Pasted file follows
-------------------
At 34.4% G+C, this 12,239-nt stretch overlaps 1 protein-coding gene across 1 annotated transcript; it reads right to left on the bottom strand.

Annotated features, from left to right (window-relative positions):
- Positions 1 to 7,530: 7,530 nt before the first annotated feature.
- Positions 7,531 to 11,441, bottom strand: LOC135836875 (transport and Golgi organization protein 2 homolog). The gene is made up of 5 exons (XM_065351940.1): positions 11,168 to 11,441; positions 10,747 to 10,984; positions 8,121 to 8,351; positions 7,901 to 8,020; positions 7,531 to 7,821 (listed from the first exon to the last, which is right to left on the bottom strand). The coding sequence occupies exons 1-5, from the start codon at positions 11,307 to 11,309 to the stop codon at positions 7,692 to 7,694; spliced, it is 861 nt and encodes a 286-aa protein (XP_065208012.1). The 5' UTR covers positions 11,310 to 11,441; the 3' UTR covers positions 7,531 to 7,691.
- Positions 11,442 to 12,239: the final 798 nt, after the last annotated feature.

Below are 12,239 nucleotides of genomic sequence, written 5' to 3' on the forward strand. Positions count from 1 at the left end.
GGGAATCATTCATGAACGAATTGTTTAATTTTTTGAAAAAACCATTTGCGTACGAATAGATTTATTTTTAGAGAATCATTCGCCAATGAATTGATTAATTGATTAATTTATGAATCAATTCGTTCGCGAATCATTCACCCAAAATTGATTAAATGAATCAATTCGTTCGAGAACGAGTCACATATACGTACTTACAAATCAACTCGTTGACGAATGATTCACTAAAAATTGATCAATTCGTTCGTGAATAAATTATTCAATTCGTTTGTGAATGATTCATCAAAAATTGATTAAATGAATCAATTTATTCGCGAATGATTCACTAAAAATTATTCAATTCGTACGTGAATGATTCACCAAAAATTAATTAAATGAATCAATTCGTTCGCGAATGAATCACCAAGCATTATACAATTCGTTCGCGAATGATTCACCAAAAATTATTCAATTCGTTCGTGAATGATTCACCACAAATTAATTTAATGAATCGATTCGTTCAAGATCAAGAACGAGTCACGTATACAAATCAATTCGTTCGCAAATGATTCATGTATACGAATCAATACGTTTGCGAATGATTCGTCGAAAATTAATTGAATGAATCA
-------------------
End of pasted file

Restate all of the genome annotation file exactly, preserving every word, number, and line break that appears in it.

At 34.4% G+C, this 12,239-nt stretch overlaps 1 protein-coding gene across 1 annotated transcript; it reads right to left on the bottom strand.

Annotated features, from left to right (window-relative positions):
- Positions 1 to 7,530: 7,530 nt before the first annotated feature.
- Positions 7,531 to 11,441, bottom strand: LOC135836875 (transport and Golgi organization protein 2 homolog). The gene is made up of 5 exons (XM_065351940.1): positions 11,168 to 11,441; positions 10,747 to 10,984; positions 8,121 to 8,351; positions 7,901 to 8,020; positions 7,531 to 7,821 (listed from the first exon to the last, which is right to left on the bottom strand). The coding sequence occupies exons 1-5, from the start codon at positions 11,307 to 11,309 to the stop codon at positions 7,692 to 7,694; spliced, it is 861 nt and encodes a 286-aa protein (XP_065208012.1). The 5' UTR covers positions 11,310 to 11,441; the 3' UTR covers positions 7,531 to 7,691.
- Positions 11,442 to 12,239: the final 798 nt, after the last annotated feature.

Below are 12,239 nucleotides of genomic sequence, written 5' to 3' on the forward strand. Positions count from 1 at the left end.
GGGAATCATTCATGAACGAATTGTTTAATTTTTTGAAAAAACCATTTGCGTACGAATAGATTTATTTTTAGAGAATCATTCGCCAATGAATTGATTAATTGATTAATTTATGAATCAATTCGTTCGCGAATCATTCACCCAAAATTGATTAAATGAATCAATTCGTTCGAGAACGAGTCACATATACGTACTTACAAATCAACTCGTTGACGAATGATTCACTAAAAATTGATCAATTCGTTCGTGAATAAATTATTCAATTCGTTTGTGAATGATTCATCAAAAATTGATTAAATGAATCAATTTATTCGCGAATGATTCACTAAAAATTATTCAATTCGTACGTGAATGATTCACCAAAAATTAATTAAATGAATCAATTCGTTCGCGAATGAATCACCAAGCATTATACAATTCGTTCGCGAATGATTCACCAAAAATTATTCAATTCGTTCGTGAATGATTCACCACAAATTAATTTAATGAATCGATTCGTTCAAGATCAAGAACGAGTCACGTATACAAATCAATTCGTTCGCAAATGATTCATGTATACGAATCAATACGTTTGCGAATGATTCGTCGAAAATTAATTGAATGAATCA